Chris, a good friend of mine, is the General Manager and Chef de Cuisine of an upscale brewpub in Oregon. Over the course of many shared meals, he has taught me a piece of advice that has transformed my life: trust the chef.

A quality chef, he opines, is proud to practice the culinary craft and odd consumer preferences aside, the chef is best suited to make recommendations on what dish in their portfolio is fresh that night, pairs well with your drink of choice, or will simply blow your freaking mind for any number of reasons. This notion has driven me to order dishes I never would have otherwise on a chef’s recommendation, and I’ve never been regretted it.

Last weekend, my friend Jill was visiting Seattle and it had been a long day; a really long day. In need of food therapy we wandered into historic Ballard and found our way into Staple & Fancy Mercantile. Billed with a menu of simple Italian-inspired food and with a line out the door, I was excited to experience Ethan Stowell’s cuisine for the first time. Facing an hour wait, we lingered for a few minutes and some seats at the bar opened up! Pro tip: sit at the bar. I ordered a cocktail, opened the menu, and the note at the top jumped out at me:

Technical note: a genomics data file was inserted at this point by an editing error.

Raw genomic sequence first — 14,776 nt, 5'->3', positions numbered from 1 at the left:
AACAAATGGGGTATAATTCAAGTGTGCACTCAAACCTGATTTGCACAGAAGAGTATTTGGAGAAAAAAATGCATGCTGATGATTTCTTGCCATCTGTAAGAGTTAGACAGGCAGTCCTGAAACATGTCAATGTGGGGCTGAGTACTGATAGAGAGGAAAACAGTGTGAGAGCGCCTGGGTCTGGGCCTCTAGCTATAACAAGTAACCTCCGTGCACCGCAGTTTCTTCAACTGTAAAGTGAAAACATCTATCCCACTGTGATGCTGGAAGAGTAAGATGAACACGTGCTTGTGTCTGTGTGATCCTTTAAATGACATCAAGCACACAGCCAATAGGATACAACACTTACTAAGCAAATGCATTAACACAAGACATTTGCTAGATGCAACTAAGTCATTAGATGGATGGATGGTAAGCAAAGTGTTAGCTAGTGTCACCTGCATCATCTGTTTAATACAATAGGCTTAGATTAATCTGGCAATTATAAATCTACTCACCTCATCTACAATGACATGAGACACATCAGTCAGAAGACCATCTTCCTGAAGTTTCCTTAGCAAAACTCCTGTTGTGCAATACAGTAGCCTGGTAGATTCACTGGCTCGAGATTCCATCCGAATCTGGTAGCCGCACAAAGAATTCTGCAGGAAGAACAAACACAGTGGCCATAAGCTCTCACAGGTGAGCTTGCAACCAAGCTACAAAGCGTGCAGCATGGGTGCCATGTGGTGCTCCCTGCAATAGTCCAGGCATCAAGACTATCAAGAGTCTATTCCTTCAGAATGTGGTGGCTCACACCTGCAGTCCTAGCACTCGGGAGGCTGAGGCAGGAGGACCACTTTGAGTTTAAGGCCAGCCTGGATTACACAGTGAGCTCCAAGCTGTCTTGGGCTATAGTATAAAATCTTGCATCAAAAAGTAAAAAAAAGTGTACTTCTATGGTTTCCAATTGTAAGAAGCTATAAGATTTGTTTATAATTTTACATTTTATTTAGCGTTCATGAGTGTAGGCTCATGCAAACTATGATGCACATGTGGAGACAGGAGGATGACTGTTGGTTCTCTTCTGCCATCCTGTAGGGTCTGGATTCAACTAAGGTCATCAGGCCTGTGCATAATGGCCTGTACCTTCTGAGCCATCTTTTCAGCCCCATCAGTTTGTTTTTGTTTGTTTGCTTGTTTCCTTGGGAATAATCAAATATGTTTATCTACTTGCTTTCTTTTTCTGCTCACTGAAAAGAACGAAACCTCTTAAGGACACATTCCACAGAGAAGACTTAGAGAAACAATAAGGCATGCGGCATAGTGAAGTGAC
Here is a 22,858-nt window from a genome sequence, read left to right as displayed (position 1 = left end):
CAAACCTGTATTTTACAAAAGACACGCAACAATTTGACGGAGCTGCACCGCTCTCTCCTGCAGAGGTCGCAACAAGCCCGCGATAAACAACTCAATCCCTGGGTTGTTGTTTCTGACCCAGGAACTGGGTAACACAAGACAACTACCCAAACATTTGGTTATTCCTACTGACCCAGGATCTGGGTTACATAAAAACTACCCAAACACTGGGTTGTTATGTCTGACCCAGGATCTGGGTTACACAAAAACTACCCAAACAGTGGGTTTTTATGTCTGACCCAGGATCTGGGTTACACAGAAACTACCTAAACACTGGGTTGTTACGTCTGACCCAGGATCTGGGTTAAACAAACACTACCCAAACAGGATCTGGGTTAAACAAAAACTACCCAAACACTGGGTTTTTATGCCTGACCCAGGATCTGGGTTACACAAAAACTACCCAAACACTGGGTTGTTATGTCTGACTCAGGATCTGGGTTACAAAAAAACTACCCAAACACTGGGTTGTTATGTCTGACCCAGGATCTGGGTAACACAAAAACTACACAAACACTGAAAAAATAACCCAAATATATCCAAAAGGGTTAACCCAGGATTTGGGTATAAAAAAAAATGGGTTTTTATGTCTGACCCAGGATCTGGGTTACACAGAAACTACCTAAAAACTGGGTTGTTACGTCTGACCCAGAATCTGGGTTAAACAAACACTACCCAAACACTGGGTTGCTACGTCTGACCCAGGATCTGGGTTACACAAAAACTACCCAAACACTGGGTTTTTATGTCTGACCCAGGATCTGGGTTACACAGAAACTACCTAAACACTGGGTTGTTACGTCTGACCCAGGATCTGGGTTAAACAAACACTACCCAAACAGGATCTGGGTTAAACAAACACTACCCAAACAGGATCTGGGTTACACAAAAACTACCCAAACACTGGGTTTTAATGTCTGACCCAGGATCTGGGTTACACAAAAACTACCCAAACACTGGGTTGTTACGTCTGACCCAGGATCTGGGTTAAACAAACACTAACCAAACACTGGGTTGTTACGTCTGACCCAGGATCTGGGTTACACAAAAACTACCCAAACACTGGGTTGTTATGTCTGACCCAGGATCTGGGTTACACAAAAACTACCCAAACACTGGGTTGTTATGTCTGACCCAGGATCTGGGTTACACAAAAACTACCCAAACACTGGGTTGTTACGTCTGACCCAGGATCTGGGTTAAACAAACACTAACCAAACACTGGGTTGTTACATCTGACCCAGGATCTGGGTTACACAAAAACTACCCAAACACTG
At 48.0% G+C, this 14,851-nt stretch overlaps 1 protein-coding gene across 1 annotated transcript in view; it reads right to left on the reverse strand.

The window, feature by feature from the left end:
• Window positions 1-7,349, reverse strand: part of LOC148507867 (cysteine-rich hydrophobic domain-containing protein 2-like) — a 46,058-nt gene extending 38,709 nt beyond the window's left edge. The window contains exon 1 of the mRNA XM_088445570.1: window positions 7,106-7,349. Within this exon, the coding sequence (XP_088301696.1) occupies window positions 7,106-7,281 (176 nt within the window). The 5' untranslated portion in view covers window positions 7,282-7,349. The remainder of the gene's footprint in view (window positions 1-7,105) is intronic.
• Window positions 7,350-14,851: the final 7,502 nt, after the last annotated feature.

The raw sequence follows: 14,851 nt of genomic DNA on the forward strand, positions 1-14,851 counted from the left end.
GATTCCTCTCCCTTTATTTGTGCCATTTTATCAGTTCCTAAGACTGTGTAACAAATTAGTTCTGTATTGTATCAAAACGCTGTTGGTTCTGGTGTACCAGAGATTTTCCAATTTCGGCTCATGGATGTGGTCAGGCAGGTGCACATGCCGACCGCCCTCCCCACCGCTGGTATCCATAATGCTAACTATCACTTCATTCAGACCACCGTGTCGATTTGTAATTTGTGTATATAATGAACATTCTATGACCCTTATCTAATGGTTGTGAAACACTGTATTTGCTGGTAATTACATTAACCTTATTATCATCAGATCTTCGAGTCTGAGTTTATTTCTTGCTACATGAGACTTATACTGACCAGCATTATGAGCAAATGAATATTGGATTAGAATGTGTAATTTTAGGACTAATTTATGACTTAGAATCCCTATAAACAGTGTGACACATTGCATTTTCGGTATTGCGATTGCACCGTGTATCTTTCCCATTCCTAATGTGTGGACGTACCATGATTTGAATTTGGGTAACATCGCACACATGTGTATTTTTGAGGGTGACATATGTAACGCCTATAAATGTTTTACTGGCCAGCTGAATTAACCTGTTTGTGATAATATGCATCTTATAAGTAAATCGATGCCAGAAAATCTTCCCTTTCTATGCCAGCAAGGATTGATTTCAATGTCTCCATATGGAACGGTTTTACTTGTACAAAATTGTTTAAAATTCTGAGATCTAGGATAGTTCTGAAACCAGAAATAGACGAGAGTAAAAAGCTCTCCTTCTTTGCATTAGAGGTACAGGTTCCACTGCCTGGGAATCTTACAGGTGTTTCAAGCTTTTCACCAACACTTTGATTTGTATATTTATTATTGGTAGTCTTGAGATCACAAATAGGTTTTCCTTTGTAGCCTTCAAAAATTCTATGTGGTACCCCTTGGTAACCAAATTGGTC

And, if you would like to avoid the trouble of ordering altogether, please feel free to hand your menu back to your server and let the kitchen prepare you a family style supper served in four courses for $45 per person. Participation by the entire table is required. We would also like to inform you that you really should do this.